This is what was said about The Dead in Gorezone (www.gorezone.co.uk):
"I don't know whether it's a comment on the bad quality of writing of contemporary adult horror, or the excellent standard of contemporary teen-horror, but it's apparent when reading the likes of The Dead that there is little difference between the feel of either with regards to use of language, structure and tone.
As is to be expected from a novel targeted at the younger demographic, The Dead is absent of much explicit horror, and the prose is simple enough to be digested by its target audience. but then, neither graphic violence nor excessively orotund prose (*cough* Henry James *cough*) have ever been a sure-fire guarantee of quality horror.
The Dead, as you may well deduce from the title, features a delightful amount of deadage. Following in the footsteps of former Fast Show maestro Charlie Higson, author David Gatward is keen to prove that you need not fill a novel with guts, sex and swearing in order to produce a good read. For any parents wondering how to get their little ones into the genre without scarring them for life, there's a good argument to be made as to why The Dead is a solid starting point.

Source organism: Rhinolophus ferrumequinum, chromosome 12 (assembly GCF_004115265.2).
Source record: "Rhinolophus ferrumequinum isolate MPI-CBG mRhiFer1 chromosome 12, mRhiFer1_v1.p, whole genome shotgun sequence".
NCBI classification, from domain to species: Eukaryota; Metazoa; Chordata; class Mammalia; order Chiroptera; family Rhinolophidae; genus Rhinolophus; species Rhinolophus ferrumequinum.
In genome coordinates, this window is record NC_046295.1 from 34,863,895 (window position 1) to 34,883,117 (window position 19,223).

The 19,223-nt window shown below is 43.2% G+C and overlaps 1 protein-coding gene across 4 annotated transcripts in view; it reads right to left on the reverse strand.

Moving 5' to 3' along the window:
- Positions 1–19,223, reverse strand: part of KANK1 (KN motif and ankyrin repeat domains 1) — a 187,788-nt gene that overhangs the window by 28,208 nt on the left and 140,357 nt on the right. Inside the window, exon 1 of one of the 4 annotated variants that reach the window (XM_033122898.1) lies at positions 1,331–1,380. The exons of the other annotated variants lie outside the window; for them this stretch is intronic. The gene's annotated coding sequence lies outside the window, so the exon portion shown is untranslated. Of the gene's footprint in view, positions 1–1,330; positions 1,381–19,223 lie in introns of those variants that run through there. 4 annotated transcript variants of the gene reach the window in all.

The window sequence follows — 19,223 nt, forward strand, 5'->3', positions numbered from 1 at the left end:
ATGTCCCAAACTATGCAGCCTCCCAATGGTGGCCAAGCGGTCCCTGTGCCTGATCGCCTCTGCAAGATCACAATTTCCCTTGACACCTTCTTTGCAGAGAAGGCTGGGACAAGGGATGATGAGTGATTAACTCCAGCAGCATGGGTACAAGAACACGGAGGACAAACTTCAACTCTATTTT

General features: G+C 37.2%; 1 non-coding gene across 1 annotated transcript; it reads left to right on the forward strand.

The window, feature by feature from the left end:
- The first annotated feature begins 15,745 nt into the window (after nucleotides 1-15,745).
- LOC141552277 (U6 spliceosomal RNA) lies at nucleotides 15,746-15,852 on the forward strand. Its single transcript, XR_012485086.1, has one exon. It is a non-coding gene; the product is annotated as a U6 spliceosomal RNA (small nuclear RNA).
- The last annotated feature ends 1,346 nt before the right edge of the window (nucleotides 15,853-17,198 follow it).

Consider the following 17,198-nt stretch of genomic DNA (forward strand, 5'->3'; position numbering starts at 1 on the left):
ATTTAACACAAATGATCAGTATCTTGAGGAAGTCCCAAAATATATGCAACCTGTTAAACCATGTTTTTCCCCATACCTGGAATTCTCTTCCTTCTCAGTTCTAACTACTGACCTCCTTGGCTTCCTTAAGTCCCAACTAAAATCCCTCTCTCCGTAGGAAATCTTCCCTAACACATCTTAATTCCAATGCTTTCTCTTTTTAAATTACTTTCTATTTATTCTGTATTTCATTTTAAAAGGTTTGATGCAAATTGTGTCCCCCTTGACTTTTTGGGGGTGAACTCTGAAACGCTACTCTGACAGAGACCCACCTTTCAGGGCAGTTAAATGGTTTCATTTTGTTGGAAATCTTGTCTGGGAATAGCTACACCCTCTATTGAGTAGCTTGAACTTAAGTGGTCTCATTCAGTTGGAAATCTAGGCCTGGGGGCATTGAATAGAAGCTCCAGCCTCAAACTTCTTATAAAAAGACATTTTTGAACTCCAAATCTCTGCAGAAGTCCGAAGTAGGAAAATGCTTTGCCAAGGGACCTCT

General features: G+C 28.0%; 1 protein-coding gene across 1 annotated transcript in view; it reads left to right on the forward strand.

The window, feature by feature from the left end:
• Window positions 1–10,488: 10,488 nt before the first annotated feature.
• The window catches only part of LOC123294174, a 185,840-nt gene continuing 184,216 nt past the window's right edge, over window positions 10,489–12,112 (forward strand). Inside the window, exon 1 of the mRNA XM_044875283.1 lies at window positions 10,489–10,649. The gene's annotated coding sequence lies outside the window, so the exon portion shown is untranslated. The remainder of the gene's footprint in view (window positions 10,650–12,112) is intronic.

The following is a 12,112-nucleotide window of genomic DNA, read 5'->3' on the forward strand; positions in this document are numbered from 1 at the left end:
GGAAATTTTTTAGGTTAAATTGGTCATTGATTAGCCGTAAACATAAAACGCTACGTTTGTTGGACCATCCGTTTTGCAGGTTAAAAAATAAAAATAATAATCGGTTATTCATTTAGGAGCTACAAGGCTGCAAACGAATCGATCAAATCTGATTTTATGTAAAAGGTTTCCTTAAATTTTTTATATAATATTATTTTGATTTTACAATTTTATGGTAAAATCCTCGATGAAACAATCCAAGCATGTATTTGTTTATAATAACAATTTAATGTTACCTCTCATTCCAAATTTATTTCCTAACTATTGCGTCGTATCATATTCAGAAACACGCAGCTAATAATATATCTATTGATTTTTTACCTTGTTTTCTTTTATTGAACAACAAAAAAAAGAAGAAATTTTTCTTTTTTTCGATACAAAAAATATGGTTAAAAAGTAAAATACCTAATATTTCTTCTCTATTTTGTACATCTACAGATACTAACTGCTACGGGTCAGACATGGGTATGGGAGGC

Story-wise it's basically the same old 'dead try to break in to our world' that we've seen hundreds of times throughout the history of horror literature, but it's told here with a briskness of style, and an accessibility serves the story well with some quite knowing humour in places.
Perhaps there isn't as much depth or description as one would like, but this is targeted at a youth audience and, bearing this in mind, it achieves its aims more successfully than many adult horror novels.
Gatward shows skill in developing suspense (his use of all five senses is particularly notable) and there are nods in the story to the classics (the mention of Lazarus isn't without significance), which suggests he's a man who takes his craft seriously." (Andrew McQuade)
VERDICT: "Hey, anything that gets teens away from Twilight is a good thing, right? A weekend spent in the company of The Dead is a weekend spent well."